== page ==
The Council, which is co-chaired by Business Secretary Vince Cable and Culture Secretary Jeremy Hunt, met for the second time yesterday and was told what needs to be done to realise the full growth potential of the UK’s creative industries.
The Skillset Skills Group, chaired by Skillset CEO Dinah Caine and made up of major employers and industry organisations, was set up by the Council to look at skills in the sector and they delivered their report to yesterday’s meeting.
It makes a series of recommendations for both industry and Government to improve the training and talent development of people working within the creative industries.
Ms Caine said:
“We are delighted that, as the Creative Industries’ Sector Skills Council, Skillset was asked to lead this group, and has now been charged by the Council with making these recommendations a reality. Our report was developed with extensive input from the creative industries, ensuring that its findings are an accurate reflection of the needs and ambitions of the businesses it seeks to help.
“At yesterday’s meeting the Council and Government fully endorsed the report and have charged us with continuing to lead in the implementation of these recommendations, which will help the creative industries remain internationally competitive and a driver of growth in our economy. We now look forward to working with both industry and government in realising these ambitions for our sector.”
The report says the structure of the sector - the prevalence of SMEs and micro-enterprises, freelancers and project-based work - has led to an under-investment in developing skills, fewer training opportunities and a lack of structured career progression.
The working group said this needs to change for industry to fulfil its ambitions for growth.
The report made 17 recommendations for improving skills in the sector to drive growth and employment.
The recommendations include:
Create an online professional learning network for employers and individuals, implement sector-wide management and leadership programmes and establish virtual boards of experienced professionals to provide support and guidance to start-ups and small creative companies.
Reform the ICT syllabus in schools. Computer science, arts and/or a creative subject (music, film, media, and photography) should be included in the National Curriculum as core subjects, and also as options within the English Baccalaureate.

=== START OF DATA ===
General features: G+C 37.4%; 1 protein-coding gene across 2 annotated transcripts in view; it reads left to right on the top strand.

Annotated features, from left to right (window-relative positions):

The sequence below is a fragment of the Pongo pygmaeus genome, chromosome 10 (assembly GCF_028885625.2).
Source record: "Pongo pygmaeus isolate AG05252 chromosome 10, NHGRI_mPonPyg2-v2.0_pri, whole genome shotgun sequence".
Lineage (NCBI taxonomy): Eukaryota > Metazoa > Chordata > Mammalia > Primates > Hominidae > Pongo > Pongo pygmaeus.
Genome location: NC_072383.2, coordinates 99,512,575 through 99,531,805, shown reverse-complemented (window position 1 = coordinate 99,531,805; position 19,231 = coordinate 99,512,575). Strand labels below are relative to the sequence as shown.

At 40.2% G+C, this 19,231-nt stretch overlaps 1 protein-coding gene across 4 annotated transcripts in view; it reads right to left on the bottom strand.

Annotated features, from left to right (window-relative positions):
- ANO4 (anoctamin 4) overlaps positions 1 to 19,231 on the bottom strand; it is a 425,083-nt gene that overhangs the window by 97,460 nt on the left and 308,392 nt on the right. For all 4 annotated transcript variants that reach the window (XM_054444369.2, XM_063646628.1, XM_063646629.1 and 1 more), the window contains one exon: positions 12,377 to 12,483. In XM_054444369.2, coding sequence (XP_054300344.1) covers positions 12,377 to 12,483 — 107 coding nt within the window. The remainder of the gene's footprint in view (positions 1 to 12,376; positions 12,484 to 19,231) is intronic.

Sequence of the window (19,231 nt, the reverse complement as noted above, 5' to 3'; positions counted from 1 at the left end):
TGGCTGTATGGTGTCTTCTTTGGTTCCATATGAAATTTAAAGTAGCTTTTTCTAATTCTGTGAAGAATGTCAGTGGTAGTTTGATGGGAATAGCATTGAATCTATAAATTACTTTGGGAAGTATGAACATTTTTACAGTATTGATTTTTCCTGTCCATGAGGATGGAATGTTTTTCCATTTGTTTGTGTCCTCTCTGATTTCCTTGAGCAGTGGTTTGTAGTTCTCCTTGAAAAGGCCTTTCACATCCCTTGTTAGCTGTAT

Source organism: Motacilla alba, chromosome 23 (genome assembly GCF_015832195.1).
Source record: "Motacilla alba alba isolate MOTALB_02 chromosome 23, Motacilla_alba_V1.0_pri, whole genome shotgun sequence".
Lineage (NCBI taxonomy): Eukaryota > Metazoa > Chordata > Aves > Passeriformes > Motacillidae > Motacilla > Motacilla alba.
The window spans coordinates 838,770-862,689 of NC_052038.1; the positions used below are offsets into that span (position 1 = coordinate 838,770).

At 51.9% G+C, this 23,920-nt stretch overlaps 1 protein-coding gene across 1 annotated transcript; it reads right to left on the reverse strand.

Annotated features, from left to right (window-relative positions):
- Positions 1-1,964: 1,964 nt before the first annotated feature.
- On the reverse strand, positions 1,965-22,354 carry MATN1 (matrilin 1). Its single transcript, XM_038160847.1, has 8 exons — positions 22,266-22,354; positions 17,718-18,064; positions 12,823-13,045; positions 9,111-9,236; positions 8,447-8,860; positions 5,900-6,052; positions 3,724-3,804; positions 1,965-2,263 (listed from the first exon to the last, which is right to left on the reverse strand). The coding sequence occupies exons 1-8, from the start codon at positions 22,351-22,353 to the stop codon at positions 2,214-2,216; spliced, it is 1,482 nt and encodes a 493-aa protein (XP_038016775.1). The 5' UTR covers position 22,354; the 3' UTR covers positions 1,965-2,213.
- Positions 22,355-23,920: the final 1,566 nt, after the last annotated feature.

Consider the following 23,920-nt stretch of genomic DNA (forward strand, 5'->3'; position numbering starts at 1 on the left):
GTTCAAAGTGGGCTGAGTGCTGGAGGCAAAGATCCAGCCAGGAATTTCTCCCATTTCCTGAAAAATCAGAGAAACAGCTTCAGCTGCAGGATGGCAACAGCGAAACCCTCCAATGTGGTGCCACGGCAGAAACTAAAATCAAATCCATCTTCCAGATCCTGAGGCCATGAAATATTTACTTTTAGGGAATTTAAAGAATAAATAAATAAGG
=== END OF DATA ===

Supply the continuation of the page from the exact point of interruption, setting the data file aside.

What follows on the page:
Establish a single careers resource for the creative industries with authoritative careers information and rich media content, supported by online mentor
Group apprenticeship approaches should be developed for creative media as well as fashion and textile industries. This would allow groups of employers to take on apprentices collectively. There should also be a promotional campaign to raise the profile of apprenticeships in the creative industries.
Extend the Skillset Tick across the sector. The scheme provides a kite mark for industry-accredited Higher and Further Education courses and is to be extended to apprenticeship provision. It acts as a guide for both prospective students and potential employers.
The impact on the creative industries of all proposed regulatory changes for education and skills must be considered. The Government should seek the views of industry organisations on such issues.
The meeting, which was also attended by Creative Industries Minister Ed Vaizey, Skills Minister John Hayes and Schools Minister Nick Gibb, discussed and endorsed the report.
Business Secretary Vince Cable said:
“The UK creative industries have a well-deserved world-wide reputation for excellence. This report makes a number of strong recommendations to develop skills and nurture emerging talent in creative industries, particularly through our expanded and improved apprenticeships programme. We look forward to Skillset and others in the creative industries taking this plan forward and implementing it.
“The Government understands the vital role played by smaller firms, especially in the creative industries. We are committed to providing extra help to enable small employers to hire their first apprentices. We’ll also continue to develop new advanced and higher-level apprenticeships to deliver the world-class skills individuals and firms need to get ahead.”
Culture Secretary Jeremy Hunt said:
“This is an excellent report. It gives us a clear picture of the issues we face in making sure that those working in our creative industries have the skills needed to drive growth.
“We need to do all we can to develop the talent in our creative businesses. I urge all involved in the creative industries to take these recommendations on board.”
Notes to Editors
The Creative Industries Council report on skills can be found on the CIC Skillset Skills Group website.
The formation of the Creative Industries Council was announced in the Government’s Plan for Growth, which was published alongside the Budget in March 2011.
The Council membership consists of representatives from ITV, UK Music, BPI, CBI, British Fashion Council, Karmarama, TIGA, UKIE, NESTA, Warner Brothers, Creative England, PACT, ACE, Square Enix, Microsoft UK, Sorrell Foundation, Ingenious, Aardman, RIBA, Amazon UK, BSkyB, BBC, Google, Telegraph Media Group, Design Council, Harper Collins, Double Negative, The Advertising Association, Icon UK and Skillset.
The Skillset Skills Group consists of senior representatives from Skillset, Cinema Exhibitors’ Association, UK Music, IPA, Design Council, BBC Academy, Mulberry, BECTU, Microsoft, British Fashion Council, UKIE, Pearson plc, NESTA, CBI, CCSkills, e-skills UK, DCMS and BIS.
Education Secretary Michael Gove recently announced he was scrapping the existing ICT curriculum. In its place, he will introduce new courses of study in Computer Science. More information can be found on the Department for Education’s website.
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